The last song on the album is titled, “1985.” This song is a response for a new rapper called Lil Pump. Pump made a diss song for Cole, and Cole has some wise words for Pump. Instead of dissing him and bringing him down, he says, “and plus, you’re having fun, and I respect that. But have you ever thought about your impact?” Cole expressed that he is not impressed by what the newest rappers in the game rap about, but he loves to see them get paid. He also responded and advised Lil Pump and younger rappers to use their money wisely because it won’t last forever. A time will come when the money stops flowing, and you bought many cars but never bought a house and now you have nothing.

KOD is an album with a great message and can have a great impact on listeners. It was definitely a wise idea and great topic to form the album around. Using a major issue and using music to make listeners aware of real life issues. Advising people to choose wisely and not meditate instead of medicating. KOD holds the title for Spotify’s most first-day albums streams with over 36.6 million. This album might be the best album of the year, and it’s only April.

Email Tamiyha Carter at opinons@cardinalpointsonline.



By Fernando Alba

“KOD” is a disappointing unfocused clutter that I’m thankful was only 12 tracks instead of the 20-plus projects trap artists, who Cole tries really hard to emulate, drops. The album’s opening track has listeners sit through a narrator warn about how “life can bring much pain,” and how “there are many ways to deal with this pain”, so you better “choose wisely.”

Is this what J. Cole has become? I guess 33 is ancient in rap years, but I didn’t imagine hearing J. Cole become some old head lecturing the youngsters on how to behave so soon. But I guess we should’ve seen it coming the moment we saw him use a Canon 310xl in that “4 Your Eyez Only” documentary (that thing used film, what a hipster.)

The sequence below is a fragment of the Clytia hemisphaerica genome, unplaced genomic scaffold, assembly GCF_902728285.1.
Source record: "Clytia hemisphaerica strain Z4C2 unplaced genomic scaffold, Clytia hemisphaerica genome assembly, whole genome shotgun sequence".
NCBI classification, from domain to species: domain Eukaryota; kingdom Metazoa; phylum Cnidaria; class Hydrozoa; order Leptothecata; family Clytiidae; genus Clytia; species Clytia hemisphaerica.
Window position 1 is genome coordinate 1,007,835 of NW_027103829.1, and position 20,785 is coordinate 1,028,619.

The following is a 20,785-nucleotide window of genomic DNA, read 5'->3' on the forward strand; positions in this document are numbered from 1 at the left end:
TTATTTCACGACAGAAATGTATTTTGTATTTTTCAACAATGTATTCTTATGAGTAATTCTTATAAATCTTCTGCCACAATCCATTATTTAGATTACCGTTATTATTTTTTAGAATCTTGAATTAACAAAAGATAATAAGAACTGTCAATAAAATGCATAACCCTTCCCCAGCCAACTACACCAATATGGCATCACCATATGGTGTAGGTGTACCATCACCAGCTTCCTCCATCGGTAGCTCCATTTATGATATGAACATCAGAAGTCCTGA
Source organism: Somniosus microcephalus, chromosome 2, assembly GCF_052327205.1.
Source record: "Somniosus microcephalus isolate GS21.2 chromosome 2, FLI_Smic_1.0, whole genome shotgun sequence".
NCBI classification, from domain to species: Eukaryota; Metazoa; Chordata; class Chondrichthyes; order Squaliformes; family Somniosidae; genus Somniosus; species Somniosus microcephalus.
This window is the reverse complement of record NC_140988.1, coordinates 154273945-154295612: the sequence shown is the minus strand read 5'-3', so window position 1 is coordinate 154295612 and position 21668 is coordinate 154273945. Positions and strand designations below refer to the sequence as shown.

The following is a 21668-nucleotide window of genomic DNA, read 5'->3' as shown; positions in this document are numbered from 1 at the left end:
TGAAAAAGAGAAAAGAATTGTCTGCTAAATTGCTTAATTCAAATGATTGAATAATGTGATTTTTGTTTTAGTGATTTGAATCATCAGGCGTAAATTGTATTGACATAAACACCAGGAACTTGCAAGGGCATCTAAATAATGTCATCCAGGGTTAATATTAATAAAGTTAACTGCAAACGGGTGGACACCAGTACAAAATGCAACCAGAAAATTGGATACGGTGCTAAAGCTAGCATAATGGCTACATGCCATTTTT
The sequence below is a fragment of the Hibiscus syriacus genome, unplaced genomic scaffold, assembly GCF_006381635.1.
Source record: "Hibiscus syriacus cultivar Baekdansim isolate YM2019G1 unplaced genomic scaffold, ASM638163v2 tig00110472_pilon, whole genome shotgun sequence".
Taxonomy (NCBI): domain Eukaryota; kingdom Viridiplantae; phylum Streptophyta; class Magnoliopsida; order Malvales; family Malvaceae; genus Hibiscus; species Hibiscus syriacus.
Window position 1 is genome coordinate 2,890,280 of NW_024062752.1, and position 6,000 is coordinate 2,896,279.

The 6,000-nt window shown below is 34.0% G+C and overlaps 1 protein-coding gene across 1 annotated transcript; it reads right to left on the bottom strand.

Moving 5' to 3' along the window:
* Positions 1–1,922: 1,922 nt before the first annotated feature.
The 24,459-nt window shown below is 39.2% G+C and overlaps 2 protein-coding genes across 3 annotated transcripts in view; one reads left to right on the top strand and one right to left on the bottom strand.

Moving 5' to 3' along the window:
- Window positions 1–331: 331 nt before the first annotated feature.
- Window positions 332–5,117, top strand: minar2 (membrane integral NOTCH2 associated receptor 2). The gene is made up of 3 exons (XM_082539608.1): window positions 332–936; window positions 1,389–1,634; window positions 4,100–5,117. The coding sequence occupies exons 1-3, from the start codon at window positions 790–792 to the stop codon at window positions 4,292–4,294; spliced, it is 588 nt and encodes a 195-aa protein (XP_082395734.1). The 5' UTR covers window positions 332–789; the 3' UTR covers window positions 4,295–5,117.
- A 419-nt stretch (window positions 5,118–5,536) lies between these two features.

The album’s message is nice and timely and all, especially with Lil Peep’s fairly recent passing from overdosing on Xanax and fentanyl, and in all honesty, an album like this had to be made eventually.
An album highlighting the prevalence of self medication and how up-and-comers in rap freely endorse it in their music is something I can get behind.

But instead what you listen to, at times, is an unfocused Cole who doesn’t really deliver a message clearly enough.

Take the title track for an a example. An album Cole has defined as “Kids On Drugs,” you probably expect him to tackle that whole drug thing in the title track, instead, Cole dedicates it to stroking his overinflated ego and trudging up old narratives about how he has no features on his albums with lines like, “How ‘bout you just get the f- off my d-? How ‘bout you listen and never forget? Only gon’ say this one time, then I’ll dip. N-s ain’t worthy to be on my s-.”

Which is cool and all, that’s actually a part of one of my favorite verses on the entire album, besides there’s plenty of room in rap for that kind of chest-pounding, so long as the artist is able to leave the studio and actually acknowledge his shortcomings.

Except Cole doesn’t. He probably thinks he’s the best there is and he just simply isn’t.

Unfortunately, Cole’s bloated sense of confidence has robbed listeners of great collaborations through features. In fact, he hasn’t had any features on a studio album since 2013’s Born Sinner.
The rest of the tracklist is pretty forgettable with a couple exceptions like “Kevin’s Heart.”

Some real low points include “Motiv8, which features Cole saying “motivate” like 200 times. Neat.

The album ends with what is presumably the first song of his next album, which is titled “1985 (Intro to the ‘Fall Off’) .“
Will I listen to it the minute it drops? Yeah.

Will I be disappointed again? Probably.

Email Fernando Alba at